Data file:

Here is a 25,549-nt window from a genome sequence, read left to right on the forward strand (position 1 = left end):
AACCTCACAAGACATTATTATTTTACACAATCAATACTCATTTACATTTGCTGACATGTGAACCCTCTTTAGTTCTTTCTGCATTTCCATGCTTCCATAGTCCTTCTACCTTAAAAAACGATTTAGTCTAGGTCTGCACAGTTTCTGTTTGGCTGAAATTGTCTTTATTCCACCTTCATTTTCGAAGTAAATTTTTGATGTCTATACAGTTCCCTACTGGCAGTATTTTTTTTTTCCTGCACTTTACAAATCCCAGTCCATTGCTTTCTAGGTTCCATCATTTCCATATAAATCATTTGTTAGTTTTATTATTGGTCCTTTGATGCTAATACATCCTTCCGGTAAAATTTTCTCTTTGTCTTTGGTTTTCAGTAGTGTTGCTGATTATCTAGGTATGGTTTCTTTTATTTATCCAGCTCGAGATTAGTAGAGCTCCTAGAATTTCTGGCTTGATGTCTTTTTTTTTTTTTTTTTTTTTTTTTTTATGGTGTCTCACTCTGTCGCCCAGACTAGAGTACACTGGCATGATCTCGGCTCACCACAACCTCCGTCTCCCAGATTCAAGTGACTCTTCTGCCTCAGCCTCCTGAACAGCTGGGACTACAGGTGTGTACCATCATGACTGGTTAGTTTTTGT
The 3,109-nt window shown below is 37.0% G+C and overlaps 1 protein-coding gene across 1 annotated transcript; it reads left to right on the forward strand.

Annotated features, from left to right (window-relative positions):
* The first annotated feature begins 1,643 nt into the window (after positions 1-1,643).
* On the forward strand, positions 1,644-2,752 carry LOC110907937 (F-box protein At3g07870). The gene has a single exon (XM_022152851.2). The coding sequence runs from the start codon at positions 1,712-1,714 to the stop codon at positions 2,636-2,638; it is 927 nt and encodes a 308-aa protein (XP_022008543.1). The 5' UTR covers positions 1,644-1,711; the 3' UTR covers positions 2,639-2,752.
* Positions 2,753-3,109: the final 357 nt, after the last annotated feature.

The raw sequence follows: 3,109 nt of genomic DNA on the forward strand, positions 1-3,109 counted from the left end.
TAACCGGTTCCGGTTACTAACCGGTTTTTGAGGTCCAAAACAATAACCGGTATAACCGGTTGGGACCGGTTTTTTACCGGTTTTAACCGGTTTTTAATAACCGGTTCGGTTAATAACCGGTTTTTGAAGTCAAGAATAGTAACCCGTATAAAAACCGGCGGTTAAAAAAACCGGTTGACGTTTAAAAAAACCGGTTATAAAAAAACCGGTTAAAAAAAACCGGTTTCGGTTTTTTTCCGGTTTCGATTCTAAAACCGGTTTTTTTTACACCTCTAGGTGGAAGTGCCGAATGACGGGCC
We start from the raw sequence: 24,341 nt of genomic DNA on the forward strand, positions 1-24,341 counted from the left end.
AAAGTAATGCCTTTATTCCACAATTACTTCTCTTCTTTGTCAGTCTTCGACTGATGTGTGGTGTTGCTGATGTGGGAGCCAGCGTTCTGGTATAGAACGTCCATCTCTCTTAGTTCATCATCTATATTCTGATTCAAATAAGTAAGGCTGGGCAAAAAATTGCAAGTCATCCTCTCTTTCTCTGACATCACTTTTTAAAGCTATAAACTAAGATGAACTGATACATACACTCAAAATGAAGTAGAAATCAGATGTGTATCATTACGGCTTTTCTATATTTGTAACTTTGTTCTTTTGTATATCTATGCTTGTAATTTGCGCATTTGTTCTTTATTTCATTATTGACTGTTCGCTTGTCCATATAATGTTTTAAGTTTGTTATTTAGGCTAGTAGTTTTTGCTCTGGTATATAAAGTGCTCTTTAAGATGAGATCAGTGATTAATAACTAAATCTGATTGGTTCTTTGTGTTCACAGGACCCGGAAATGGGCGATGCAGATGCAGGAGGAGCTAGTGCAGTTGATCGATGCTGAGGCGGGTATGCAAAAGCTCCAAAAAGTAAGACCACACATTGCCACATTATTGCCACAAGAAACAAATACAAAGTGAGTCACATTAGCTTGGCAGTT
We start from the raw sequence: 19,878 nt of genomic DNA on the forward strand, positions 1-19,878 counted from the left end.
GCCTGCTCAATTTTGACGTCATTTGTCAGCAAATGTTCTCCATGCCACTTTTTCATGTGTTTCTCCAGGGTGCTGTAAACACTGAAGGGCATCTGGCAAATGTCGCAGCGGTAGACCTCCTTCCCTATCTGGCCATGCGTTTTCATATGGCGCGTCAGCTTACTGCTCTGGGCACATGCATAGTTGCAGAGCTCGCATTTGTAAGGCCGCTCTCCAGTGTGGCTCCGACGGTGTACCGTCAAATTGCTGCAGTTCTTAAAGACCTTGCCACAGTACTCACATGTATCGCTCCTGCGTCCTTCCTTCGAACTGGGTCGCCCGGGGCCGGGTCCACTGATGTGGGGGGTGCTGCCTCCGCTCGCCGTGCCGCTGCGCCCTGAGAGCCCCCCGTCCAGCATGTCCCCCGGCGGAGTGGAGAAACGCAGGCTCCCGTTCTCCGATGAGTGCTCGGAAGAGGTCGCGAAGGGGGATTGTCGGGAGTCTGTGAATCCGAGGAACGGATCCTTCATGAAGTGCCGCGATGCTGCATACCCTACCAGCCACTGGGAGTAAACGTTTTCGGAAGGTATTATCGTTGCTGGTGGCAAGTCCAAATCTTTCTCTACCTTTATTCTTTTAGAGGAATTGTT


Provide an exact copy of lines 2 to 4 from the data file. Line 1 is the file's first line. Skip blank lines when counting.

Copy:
AACCTCACAAGACATTATTATTTTACACAATCAATACTCATTTACATTTGCTGACATGTGAACCCTCTTTAGTTCTTTCTGCATTTCCATGCTTCCATAGTCCTTCTACCTTAAAAAACGATTTAGTCTAGGTCTGCACAGTTTCTGTTTGGCTGAAATTGTCTTTATTCCACCTTCATTTTCGAAGTAAATTTTTGATGTCTATACAGTTCCCTACTGGCAGTATTTTTTTTTTCCTGCACTTTACAAATCCCAGTCCATTGCTTTCTAGGTTCCATCATTTCCATATAAATCATTTGTTAGTTTTATTATTGGTCCTTTGATGCTAATACATCCTTCCGGTAAAATTTTCTCTTTGTCTTTGGTTTTCAGTAGTGTTGCTGATTATCTAGGTATGGTTTCTTTTATTTATCCAGCTCGAGATTAGTAGAGCTCCTAGAATTTCTGGCTTGATGTCTTTTTTTTTTTTTTTTTTTTTTTTTTTATGGTGTCTCACTCTGTCGCCCAGACTAGAGTACACTGGCATGATCTCGGCTCACCACAACCTCCGTCTCCCAGATTCAAGTGACTCTTCTGCCTCAGCCTCCTGAACAGCTGGGACTACAGGTGTGTACCATCATGACTGGTTAGTTTTTGT
The 3,109-nt window shown below is 37.0% G+C and overlaps 1 protein-coding gene across 1 annotated transcript; it reads left to right on the forward strand.

Annotated features, from left to right (window-relative positions):